Warmbier was a University student who was detained in North Korea on Jan. 2, 2016 as he tried to depart from a trip to the country . North Korean officials accused him of attempting to steal a political banner from a staff-only area of the hotel he was staying at — a grave crime in an authoritarian country whose ruling family is supported with . He was sentenced to 15 years of hard labor, although he was released from North Korea in June and returned to the U.S. in a comatose state. Warmbier June 19 at the age of 22.
Nursing student Jessica Alston passed away in May as she was preparing to enter her second year at the University.
Alston was from Virginia Beach and was interested in working in neonatal and labor and delivery nursing.
“Those who knew Jessica have said her kind, calm and reassuring manner would have made her a perfect nurse,” Dean of Students Allen Groves said in an email to the University community following her passing.
A week before June 19, University student Otto Warmbier returned to the U.S. in a state of “unresponsive wakefulness.” Warmbier’s doctors said he was unconscious and suffering from a severe loss of brain tissue. It is unknown what specifically happened to Warmbier while he was imprisoned in North Korea and what events caused him to become unconscious. A post-mortem report found that his brain was deprived of oxygen and that he died from an “unknown insult more than a year prior to death.”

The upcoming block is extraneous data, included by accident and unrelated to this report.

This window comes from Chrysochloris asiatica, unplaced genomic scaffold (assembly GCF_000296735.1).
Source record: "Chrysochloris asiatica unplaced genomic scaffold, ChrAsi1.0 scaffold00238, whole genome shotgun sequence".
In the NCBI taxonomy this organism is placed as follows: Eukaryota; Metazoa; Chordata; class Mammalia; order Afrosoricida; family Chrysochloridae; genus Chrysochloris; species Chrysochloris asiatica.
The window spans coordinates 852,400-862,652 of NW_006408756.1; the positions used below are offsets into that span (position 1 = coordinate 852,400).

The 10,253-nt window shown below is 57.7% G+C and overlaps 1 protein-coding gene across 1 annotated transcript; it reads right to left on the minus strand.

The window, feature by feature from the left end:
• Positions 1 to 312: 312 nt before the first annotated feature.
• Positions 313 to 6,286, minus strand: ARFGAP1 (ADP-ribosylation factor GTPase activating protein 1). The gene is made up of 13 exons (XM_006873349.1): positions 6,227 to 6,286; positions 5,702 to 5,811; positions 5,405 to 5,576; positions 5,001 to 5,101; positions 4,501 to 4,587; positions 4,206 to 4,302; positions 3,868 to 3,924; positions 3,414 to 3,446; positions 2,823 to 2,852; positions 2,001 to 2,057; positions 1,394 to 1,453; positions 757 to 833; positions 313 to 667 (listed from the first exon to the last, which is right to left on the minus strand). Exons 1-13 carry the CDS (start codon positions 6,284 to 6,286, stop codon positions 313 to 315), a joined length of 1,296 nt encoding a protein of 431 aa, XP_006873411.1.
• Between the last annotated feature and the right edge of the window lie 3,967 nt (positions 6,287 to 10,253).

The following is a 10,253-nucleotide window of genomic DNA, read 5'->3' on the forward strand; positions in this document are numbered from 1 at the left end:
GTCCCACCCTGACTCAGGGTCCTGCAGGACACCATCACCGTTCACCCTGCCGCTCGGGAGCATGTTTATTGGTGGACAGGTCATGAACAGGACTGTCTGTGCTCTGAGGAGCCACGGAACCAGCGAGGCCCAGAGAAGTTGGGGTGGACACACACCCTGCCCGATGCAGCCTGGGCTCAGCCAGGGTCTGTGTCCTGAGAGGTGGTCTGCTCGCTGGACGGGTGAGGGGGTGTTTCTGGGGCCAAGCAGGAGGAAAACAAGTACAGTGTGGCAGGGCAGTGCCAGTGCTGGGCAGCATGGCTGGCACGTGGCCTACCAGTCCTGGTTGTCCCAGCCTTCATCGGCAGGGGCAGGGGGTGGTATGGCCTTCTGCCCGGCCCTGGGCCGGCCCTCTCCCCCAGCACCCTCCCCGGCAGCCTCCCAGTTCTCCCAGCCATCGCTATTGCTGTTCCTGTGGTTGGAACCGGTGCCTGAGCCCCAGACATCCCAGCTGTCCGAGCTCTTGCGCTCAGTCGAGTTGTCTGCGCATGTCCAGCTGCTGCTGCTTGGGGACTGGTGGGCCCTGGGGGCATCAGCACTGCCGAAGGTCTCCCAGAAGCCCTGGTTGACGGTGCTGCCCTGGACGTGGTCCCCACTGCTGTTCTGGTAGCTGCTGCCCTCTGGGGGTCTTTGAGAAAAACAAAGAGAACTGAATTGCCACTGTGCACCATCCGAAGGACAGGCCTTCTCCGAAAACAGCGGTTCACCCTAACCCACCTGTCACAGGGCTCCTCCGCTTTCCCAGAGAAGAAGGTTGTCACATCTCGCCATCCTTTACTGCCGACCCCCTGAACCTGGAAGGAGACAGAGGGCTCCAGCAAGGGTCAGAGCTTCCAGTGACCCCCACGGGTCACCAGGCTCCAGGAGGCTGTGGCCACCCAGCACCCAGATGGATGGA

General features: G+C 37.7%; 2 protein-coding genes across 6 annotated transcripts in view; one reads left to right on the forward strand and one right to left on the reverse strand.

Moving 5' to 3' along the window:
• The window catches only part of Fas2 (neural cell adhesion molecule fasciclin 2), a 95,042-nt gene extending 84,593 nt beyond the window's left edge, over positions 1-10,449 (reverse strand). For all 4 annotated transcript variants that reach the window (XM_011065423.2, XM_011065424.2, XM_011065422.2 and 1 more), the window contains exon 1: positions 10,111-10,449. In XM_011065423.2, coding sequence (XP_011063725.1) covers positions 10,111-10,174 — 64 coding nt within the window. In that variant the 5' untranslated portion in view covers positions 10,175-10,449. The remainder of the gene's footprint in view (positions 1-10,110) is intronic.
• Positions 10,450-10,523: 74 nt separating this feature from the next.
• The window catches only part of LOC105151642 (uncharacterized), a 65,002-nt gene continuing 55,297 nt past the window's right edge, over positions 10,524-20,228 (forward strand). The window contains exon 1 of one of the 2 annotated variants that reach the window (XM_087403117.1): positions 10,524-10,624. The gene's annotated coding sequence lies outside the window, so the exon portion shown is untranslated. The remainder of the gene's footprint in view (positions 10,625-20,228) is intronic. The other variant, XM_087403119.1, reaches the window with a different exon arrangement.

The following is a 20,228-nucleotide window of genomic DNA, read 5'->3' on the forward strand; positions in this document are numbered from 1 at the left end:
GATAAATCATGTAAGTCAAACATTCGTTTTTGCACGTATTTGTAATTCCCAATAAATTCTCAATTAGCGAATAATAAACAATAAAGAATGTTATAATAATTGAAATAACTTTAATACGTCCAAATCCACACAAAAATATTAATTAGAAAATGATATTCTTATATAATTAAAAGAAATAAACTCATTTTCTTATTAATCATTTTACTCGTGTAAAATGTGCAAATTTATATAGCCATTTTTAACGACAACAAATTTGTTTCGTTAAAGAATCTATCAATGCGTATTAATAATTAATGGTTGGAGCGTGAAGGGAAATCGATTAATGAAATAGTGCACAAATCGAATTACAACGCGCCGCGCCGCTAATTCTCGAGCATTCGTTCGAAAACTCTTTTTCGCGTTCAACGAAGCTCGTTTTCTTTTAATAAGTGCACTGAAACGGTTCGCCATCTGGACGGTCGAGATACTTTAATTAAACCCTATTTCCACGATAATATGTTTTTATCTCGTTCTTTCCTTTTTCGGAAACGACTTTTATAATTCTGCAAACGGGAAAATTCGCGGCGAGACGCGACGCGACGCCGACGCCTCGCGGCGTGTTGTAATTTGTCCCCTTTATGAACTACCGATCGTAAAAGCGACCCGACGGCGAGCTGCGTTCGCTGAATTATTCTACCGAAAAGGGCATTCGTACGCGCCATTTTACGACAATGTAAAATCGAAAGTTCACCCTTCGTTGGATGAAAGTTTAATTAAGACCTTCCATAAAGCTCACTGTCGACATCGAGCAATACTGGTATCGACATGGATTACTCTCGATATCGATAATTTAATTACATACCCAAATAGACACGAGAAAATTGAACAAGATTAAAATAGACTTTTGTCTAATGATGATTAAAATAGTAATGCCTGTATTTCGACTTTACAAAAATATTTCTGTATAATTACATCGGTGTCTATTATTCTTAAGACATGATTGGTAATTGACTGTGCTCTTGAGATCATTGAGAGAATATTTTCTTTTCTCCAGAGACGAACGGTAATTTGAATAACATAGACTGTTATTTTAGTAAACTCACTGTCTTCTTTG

Life Columnist John Patterson describes his 21st birthday coinciding with the start of Midsummers in July. His three-act story features his experiences during trips to Boyan Heights, Crozet Buddhist Biker Bar and Trinity Irish Pub.
In the aftermath of numerous white nationalist rallies in Charlottesville this past summer — including the rally, a through Grounds and a in Justice Park — U.Va. Black Alumni wrote a letter to the incoming Class of 2021.
“Racism, prejudice and discrimination are not values honored by the University, nor are they accepted by its students, faculty, staff or alumni,” they wrote. “Even though you are just beginning your time at the University, you are in fact entering that same community of love and support we once inhabited.”